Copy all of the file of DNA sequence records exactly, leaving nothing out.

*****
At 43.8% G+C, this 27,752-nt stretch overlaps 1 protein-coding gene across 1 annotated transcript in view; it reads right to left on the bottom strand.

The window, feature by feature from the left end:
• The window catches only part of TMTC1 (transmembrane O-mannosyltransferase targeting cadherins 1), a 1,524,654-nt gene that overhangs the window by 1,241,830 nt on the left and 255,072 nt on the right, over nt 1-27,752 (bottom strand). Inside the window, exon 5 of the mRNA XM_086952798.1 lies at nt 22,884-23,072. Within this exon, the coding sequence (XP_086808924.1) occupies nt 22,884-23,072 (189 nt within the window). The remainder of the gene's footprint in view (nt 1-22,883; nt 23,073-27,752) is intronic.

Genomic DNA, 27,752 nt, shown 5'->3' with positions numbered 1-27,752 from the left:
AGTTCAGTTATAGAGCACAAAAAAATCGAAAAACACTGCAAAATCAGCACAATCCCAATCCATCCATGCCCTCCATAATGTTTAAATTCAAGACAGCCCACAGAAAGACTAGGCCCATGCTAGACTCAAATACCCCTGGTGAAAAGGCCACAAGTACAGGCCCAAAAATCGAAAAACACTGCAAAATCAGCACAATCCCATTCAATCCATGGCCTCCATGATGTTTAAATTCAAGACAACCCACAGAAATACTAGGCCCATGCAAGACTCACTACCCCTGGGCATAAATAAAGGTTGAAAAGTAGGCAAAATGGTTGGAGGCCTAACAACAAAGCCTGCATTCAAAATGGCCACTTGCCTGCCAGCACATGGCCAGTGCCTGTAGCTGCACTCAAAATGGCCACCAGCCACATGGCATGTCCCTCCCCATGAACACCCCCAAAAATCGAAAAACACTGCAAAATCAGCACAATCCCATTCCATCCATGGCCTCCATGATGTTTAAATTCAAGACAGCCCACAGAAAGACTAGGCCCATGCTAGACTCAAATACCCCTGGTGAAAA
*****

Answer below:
At 43.8% G+C, this 27,752-nt stretch overlaps 1 protein-coding gene across 1 annotated transcript in view; it reads right to left on the bottom strand.

The window, feature by feature from the left end:
• The window catches only part of TMTC1 (transmembrane O-mannosyltransferase targeting cadherins 1), a 1,524,654-nt gene that overhangs the window by 1,241,830 nt on the left and 255,072 nt on the right, over nt 1-27,752 (bottom strand). Inside the window, exon 5 of the mRNA XM_086952798.1 lies at nt 22,884-23,072. Within this exon, the coding sequence (XP_086808924.1) occupies nt 22,884-23,072 (189 nt within the window). The remainder of the gene's footprint in view (nt 1-22,883; nt 23,073-27,752) is intronic.

Genomic DNA, 27,752 nt, shown 5'->3' with positions numbered 1-27,752 from the left:
AGTTCAGTTATAGAGCACAAAAAAATCGAAAAACACTGCAAAATCAGCACAATCCCAATCCATCCATGCCCTCCATAATGTTTAAATTCAAGACAGCCCACAGAAAGACTAGGCCCATGCTAGACTCAAATACCCCTGGTGAAAAGGCCACAAGTACAGGCCCAAAAATCGAAAAACACTGCAAAATCAGCACAATCCCATTCAATCCATGGCCTCCATGATGTTTAAATTCAAGACAACCCACAGAAATACTAGGCCCATGCAAGACTCACTACCCCTGGGCATAAATAAAGGTTGAAAAGTAGGCAAAATGGTTGGAGGCCTAACAACAAAGCCTGCATTCAAAATGGCCACTTGCCTGCCAGCACATGGCCAGTGCCTGTAGCTGCACTCAAAATGGCCACCAGCCACATGGCATGTCCCTCCCCATGAACACCCCCAAAAATCGAAAAACACTGCAAAATCAGCACAATCCCATTCCATCCATGGCCTCCATGATGTTTAAATTCAAGACAGCCCACAGAAAGACTAGGCCCATGCTAGACTCAAATACCCCTGGTGAAAA